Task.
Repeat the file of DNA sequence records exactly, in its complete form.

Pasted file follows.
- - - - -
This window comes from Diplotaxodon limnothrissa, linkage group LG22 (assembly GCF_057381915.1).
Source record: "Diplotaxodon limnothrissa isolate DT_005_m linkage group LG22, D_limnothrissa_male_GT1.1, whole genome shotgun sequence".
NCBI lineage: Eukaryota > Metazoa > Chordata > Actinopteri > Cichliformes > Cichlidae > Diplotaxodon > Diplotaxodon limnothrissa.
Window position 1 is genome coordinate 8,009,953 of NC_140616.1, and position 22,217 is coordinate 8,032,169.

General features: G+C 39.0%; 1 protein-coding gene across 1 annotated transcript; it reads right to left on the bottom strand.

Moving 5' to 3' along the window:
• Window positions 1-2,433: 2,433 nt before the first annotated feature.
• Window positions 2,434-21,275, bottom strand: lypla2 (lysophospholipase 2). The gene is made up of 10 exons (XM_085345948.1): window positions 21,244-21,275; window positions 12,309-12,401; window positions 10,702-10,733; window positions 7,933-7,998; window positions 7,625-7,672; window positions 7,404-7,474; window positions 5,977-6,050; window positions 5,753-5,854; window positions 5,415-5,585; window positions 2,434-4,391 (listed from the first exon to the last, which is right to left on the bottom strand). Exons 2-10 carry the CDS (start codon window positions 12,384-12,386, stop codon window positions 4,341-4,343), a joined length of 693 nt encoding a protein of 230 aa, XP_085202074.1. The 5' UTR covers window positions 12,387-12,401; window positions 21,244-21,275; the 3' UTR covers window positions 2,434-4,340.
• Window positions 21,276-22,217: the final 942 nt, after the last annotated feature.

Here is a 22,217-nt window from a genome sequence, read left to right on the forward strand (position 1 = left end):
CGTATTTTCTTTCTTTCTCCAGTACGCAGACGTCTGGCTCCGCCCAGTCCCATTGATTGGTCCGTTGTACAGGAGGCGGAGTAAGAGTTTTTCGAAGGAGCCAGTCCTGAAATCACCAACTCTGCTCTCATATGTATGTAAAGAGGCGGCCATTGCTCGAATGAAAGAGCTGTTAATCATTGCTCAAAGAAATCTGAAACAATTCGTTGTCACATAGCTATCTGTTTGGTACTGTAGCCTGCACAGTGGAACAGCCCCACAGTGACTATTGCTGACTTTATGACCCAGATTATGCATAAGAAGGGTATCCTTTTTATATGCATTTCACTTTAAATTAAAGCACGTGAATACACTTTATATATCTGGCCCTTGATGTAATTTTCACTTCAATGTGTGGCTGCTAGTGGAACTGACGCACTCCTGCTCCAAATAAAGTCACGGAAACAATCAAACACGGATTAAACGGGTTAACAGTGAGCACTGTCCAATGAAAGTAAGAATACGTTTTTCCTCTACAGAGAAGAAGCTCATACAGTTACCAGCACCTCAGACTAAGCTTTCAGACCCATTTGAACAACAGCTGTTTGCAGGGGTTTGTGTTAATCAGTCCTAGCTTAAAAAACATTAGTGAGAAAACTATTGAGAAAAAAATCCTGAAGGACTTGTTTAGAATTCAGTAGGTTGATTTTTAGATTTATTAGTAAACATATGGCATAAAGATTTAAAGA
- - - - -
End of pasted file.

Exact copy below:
This window comes from Diplotaxodon limnothrissa, linkage group LG22 (assembly GCF_057381915.1).
Source record: "Diplotaxodon limnothrissa isolate DT_005_m linkage group LG22, D_limnothrissa_male_GT1.1, whole genome shotgun sequence".
NCBI lineage: Eukaryota > Metazoa > Chordata > Actinopteri > Cichliformes > Cichlidae > Diplotaxodon > Diplotaxodon limnothrissa.
Window position 1 is genome coordinate 8,009,953 of NC_140616.1, and position 22,217 is coordinate 8,032,169.

General features: G+C 39.0%; 1 protein-coding gene across 1 annotated transcript; it reads right to left on the bottom strand.

Moving 5' to 3' along the window:
• Window positions 1-2,433: 2,433 nt before the first annotated feature.
• Window positions 2,434-21,275, bottom strand: lypla2 (lysophospholipase 2). The gene is made up of 10 exons (XM_085345948.1): window positions 21,244-21,275; window positions 12,309-12,401; window positions 10,702-10,733; window positions 7,933-7,998; window positions 7,625-7,672; window positions 7,404-7,474; window positions 5,977-6,050; window positions 5,753-5,854; window positions 5,415-5,585; window positions 2,434-4,391 (listed from the first exon to the last, which is right to left on the bottom strand). Exons 2-10 carry the CDS (start codon window positions 12,384-12,386, stop codon window positions 4,341-4,343), a joined length of 693 nt encoding a protein of 230 aa, XP_085202074.1. The 5' UTR covers window positions 12,387-12,401; window positions 21,244-21,275; the 3' UTR covers window positions 2,434-4,340.
• Window positions 21,276-22,217: the final 942 nt, after the last annotated feature.

Here is a 22,217-nt window from a genome sequence, read left to right on the forward strand (position 1 = left end):
CGTATTTTCTTTCTTTCTCCAGTACGCAGACGTCTGGCTCCGCCCAGTCCCATTGATTGGTCCGTTGTACAGGAGGCGGAGTAAGAGTTTTTCGAAGGAGCCAGTCCTGAAATCACCAACTCTGCTCTCATATGTATGTAAAGAGGCGGCCATTGCTCGAATGAAAGAGCTGTTAATCATTGCTCAAAGAAATCTGAAACAATTCGTTGTCACATAGCTATCTGTTTGGTACTGTAGCCTGCACAGTGGAACAGCCCCACAGTGACTATTGCTGACTTTATGACCCAGATTATGCATAAGAAGGGTATCCTTTTTATATGCATTTCACTTTAAATTAAAGCACGTGAATACACTTTATATATCTGGCCCTTGATGTAATTTTCACTTCAATGTGTGGCTGCTAGTGGAACTGACGCACTCCTGCTCCAAATAAAGTCACGGAAACAATCAAACACGGATTAAACGGGTTAACAGTGAGCACTGTCCAATGAAAGTAAGAATACGTTTTTCCTCTACAGAGAAGAAGCTCATACAGTTACCAGCACCTCAGACTAAGCTTTCAGACCCATTTGAACAACAGCTGTTTGCAGGGGTTTGTGTTAATCAGTCCTAGCTTAAAAAACATTAGTGAGAAAACTATTGAGAAAAAAATCCTGAAGGACTTGTTTAGAATTCAGTAGGTTGATTTTTAGATTTATTAGTAAACATATGGCATAAAGATTTAAAGA